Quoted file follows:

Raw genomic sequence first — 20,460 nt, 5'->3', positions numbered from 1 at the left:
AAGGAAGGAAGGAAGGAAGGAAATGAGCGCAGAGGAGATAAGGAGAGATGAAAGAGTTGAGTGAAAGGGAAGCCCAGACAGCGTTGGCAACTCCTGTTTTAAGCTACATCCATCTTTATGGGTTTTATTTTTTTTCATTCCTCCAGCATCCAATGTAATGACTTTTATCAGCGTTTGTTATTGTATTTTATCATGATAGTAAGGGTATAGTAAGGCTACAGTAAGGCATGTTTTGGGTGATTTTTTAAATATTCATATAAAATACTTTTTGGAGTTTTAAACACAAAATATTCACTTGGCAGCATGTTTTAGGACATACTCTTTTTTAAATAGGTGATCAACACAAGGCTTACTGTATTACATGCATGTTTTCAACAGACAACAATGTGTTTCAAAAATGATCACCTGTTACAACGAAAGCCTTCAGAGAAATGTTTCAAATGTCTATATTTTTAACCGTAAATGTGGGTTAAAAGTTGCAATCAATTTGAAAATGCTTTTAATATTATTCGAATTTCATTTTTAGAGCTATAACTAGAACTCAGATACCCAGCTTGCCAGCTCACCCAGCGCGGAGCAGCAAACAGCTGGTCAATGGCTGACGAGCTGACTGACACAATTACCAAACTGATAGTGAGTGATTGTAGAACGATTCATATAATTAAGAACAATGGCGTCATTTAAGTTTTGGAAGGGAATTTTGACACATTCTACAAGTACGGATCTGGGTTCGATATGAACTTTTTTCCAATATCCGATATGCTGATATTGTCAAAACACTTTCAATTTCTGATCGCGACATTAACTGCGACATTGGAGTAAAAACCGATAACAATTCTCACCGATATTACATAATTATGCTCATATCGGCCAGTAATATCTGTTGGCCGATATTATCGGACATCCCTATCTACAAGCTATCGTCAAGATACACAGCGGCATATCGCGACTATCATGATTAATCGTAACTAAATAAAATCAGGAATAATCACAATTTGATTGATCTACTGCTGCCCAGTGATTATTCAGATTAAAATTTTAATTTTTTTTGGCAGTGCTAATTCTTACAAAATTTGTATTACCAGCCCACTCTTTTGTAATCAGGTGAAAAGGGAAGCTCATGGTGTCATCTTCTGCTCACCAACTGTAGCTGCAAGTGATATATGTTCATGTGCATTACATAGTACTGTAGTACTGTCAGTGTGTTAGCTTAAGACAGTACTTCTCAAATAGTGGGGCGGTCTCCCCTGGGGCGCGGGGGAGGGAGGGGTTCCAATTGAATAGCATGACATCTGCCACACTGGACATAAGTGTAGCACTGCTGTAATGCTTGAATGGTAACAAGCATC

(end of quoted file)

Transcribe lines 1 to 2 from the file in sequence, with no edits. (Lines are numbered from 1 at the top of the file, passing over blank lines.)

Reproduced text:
Raw genomic sequence first — 20,460 nt, 5'->3', positions numbered from 1 at the left:
AAGGAAGGAAGGAAGGAAGGAAATGAGCGCAGAGGAGATAAGGAGAGATGAAAGAGTTGAGTGAAAGGGAAGCCCAGACAGCGTTGGCAACTCCTGTTTTAAGCTACATCCATCTTTATGGGTTTTATTTTTTTTCATTCCTCCAGCATCCAATGTAATGACTTTTATCAGCGTTTGTTATTGTATTTTATCATGATAGTAAGGGTATAGTAAGGCTACAGTAAGGCATGTTTTGGGTGATTTTTTAAATATTCATATAAAATACTTTTTGGAGTTTTAAACACAAAATATTCACTTGGCAGCATGTTTTAGGACATACTCTTTTTTAAATAGGTGATCAACACAAGGCTTACTGTATTACATGCATGTTTTCAACAGACAACAATGTGTTTCAAAAATGATCACCTGTTACAACGAAAGCCTTCAGAGAAATGTTTCAAATGTCTATATTTTTAACCGTAAATGTGGGTTAAAAGTTGCAATCAATTTGAAAATGCTTTTAATATTATTCGAATTTCATTTTTAGAGCTATAACTAGAACTCAGATACCCAGCTTGCCAGCTCACCCAGCGCGGAGCAGCAAACAGCTGGTCAATGGCTGACGAGCTGACTGACACAATTACCAAACTGATAGTGAGTGATTGTAGAACGATTCATATAATTAAGAACAATGGCGTCATTTAAGTTTTGGAAGGGAATTTTGACACATTCTACAAGTACGGATCTGGGTTCGATATGAACTTTTTTCCAATATCCGATATGCTGATATTGTCAAAACACTTTCAATTTCTGATCGCGACATTAACTGCGACATTGGAGTAAAAACCGATAACAATTCTCACCGATATTACATAATTATGCTCATATCGGCCAGTAATATCTGTTGGCCGATATTATCGGACATCCCTATCTACAAGCTATCGTCAAGATACACAGCGGCATATCGCGACTATCATGATTAATCGTAACTAAATAAAATCAGGAATAATCACAATTTGATTGATCTACTGCTGCCCAGTGATTATTCAGATTAAAATTTTAATTTTTTTTGGCAGTGCTAATTCTTACAAAATTTGTATTACCAGCCCACTCTTTTGTAATCAGGTGAAAAGGGAAGCTCATGGTGTCATCTTCTGCTCACCAACTGTAGCTGCAAGTGATATATGTTCATGTGCATTACATAGTACTGTAGTACTGTCAGTGTGTTAGCTTAAGACAGTACTTCTCAAATAGTGGGGCGGTCTCCCCTGGGGCGCGGGGGAGGGAGGGGTTCCAATTGAATAGCATGACATCTGCCACACTGGACATAAGTGTAGCACTGCTGTAATGCTTGAATGGTAACAAGCATC